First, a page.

Mammalian taxonomies are conventionally defined by morphological traits and genetics. How species differ in terms of neural circuits and whether inter-species differences in neural circuit organization conform to these taxonomies is unknown. The main obstacle to the comparison of neural architectures has been differences in network reconstruction techniques, yielding species-specific connectomes that are not directly comparable to one another. Here, we comprehensively chart connectome organization across the mammalian phylogenetic spectrum using a common reconstruction protocol. We analyse the mammalian MRI (MaMI) data set, a database that encompasses high-resolution ex vivo structural and diffusion MRI scans of 124 species across 12 taxonomic orders and 5 superorders, collected using a unified MRI protocol. We assess similarity between species connectomes using two methods: similarity of Laplacian eigenspectra and similarity of multiscale topological features. We find greater inter-species similarities among species within the same taxonomic order, suggesting that connectome organization reflects established taxonomic relationships defined by morphology and genetics. While all connectomes retain hallmark global features and relative proportions of connection classes, inter-species variation is driven by local regional connectivity profiles. By encoding connectomes into a common frame of reference, these findings establish a foundation for investigating how neural circuits change over phylogeny, forging a link from genes to circuits to behaviour.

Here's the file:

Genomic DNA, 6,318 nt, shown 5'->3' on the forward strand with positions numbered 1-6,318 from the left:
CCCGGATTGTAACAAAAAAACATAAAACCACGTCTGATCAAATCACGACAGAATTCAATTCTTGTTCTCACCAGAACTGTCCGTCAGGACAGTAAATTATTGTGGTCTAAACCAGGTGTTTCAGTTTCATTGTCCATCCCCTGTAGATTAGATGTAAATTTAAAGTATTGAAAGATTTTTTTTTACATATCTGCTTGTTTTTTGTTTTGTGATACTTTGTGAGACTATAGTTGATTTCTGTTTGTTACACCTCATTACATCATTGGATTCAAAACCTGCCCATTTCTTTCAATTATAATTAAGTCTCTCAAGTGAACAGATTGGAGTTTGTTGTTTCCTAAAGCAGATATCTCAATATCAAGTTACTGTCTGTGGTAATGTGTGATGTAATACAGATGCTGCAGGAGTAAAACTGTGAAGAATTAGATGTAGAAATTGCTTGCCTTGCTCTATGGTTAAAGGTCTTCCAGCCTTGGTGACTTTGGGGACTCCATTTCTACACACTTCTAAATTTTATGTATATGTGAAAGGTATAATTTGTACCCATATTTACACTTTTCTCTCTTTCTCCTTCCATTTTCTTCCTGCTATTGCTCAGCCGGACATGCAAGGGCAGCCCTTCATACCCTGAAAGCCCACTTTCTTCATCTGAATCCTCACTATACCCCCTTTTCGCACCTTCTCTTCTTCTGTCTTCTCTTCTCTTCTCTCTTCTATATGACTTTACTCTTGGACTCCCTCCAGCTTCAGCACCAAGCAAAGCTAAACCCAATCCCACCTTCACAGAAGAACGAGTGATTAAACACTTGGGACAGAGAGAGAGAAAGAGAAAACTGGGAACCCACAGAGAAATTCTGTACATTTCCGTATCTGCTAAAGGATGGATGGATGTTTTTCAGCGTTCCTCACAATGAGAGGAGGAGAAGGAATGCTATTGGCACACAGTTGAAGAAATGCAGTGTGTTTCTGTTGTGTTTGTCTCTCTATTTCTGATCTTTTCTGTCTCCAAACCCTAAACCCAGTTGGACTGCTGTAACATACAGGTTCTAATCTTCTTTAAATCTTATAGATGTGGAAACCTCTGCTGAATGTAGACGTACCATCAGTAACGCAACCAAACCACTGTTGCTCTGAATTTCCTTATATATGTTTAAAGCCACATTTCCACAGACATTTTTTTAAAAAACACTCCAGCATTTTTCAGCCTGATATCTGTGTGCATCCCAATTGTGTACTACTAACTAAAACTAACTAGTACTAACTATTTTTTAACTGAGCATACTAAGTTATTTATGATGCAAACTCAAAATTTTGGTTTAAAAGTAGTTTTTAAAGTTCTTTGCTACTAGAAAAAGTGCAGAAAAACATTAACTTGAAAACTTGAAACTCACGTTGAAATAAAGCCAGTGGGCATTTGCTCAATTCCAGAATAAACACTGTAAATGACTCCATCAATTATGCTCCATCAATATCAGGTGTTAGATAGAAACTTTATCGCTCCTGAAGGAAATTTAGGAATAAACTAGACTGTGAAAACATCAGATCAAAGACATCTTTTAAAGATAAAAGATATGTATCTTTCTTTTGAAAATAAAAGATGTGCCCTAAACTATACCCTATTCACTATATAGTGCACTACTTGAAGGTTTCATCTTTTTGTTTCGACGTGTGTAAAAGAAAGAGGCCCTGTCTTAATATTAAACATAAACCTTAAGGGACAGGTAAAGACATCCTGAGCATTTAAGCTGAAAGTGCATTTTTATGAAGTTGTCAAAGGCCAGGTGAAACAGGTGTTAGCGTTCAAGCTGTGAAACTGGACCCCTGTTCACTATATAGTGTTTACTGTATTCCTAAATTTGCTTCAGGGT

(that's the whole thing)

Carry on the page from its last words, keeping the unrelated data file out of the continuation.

|State||Published - 7 Nov 2022|